|TRAIN AND TRACK SAFETY: FREQUENTLY ASKED QUESTIONSWhat is Operation Lifesaver?|
Operation Lifesaver is a nationwide, non-profit education and public awareness program, dedicated to ending crashes, deaths and injuries at highway-rail grade crossings and on railroad property. To accomplish its task, Operation Lifesaver promotes the 3 E's: Education, Engineering and Enforcement. Operation Lifesaver:
Why do trains have the right-of-way?
- educates the public about highway-rail grade crossing and pedestrian safety.
- endorses continuous safety improvements at highway-rail grade crossings through design and technology.
- encourages active enforcement of laws governing crossings.
Trains simply can't stop in time for a motorist at a crossing. Even if the locomotive engineer fully applies emergency brakes, a train traveling 55 miles an hour can take a mile or more to stop. A car can stop in about 200 feet. The car has the best stopping ability.
Why are trains so long?
Long trains are efficient and cost effective. They carry more goods, which means fewer trains. Typically when a train passes, a crossing may be blocked for about two to four minutes, depending on the train's speed and length. If the crossing is near a switching yard, it may take longer.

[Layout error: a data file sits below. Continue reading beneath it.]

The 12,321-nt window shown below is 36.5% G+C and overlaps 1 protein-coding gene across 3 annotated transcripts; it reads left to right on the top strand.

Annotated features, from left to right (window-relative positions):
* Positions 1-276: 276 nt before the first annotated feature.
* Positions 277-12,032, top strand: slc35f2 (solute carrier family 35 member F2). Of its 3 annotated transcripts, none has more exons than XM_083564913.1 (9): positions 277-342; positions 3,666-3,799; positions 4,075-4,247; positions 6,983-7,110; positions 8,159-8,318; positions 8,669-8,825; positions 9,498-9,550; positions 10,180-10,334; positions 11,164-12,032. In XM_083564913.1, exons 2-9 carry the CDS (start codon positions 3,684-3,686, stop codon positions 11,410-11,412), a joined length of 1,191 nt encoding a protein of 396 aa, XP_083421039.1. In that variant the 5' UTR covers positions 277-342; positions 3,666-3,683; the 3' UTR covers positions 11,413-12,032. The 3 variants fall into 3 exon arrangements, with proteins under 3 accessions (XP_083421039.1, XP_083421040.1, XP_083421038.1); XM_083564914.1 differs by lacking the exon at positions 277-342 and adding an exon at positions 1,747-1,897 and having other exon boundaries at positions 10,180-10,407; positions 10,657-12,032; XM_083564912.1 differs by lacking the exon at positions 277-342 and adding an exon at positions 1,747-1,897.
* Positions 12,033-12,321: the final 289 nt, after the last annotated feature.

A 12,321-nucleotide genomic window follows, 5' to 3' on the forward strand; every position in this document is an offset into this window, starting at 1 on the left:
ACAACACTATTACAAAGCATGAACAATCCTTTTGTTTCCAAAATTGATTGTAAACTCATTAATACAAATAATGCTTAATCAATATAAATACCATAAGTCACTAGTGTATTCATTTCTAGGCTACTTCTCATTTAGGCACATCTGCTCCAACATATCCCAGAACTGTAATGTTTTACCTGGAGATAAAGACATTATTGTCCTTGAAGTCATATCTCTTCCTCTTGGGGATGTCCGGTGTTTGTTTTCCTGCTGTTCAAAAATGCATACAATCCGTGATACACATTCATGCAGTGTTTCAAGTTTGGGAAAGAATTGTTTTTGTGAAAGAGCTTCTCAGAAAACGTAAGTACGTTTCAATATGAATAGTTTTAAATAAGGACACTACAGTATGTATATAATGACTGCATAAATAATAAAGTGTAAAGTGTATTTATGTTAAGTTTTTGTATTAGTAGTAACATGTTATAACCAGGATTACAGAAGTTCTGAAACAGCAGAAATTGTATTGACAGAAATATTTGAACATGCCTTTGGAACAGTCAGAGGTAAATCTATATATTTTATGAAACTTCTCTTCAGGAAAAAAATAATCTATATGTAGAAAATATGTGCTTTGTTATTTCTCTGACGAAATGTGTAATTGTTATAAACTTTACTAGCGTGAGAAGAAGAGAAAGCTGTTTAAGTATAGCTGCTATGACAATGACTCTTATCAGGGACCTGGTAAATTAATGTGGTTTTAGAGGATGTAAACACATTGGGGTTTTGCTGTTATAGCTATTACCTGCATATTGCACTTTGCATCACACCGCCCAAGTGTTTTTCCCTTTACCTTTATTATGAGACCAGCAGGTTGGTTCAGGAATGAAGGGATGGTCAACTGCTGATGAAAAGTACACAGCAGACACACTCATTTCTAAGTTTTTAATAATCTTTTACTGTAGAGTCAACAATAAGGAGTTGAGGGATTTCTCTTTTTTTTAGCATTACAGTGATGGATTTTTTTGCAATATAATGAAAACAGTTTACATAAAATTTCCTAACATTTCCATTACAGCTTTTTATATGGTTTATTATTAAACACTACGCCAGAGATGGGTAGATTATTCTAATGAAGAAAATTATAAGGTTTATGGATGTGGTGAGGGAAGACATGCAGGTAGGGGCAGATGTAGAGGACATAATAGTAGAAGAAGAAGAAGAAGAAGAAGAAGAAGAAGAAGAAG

Why does a train sometimes just sit and block a crossing?
There may be times when a train can't move and it becomes necessary to block a crossing longer than normal; for example, when restoring pressure to the air brake system after braking for an emergency.
Why can't trains clear the crossings faster? How fast do they go?
The speed of trains is federally regulated. Speeds are set depending on the track situation or location.
Why don't trains go slower?
Again, trains have set speed regulations. Slowing down a train doesn't necessarily mean fewer crashes: more than half of all crossing collisions occur where train speeds are 30 miles an hour or less.
What should we do when the signals are on and no train is visible?
If there's a railroad emergency number on the railroad equipment at the crossing, call that number; otherwise call 9-1-1 or your local law enforcement agency and give them the exact location.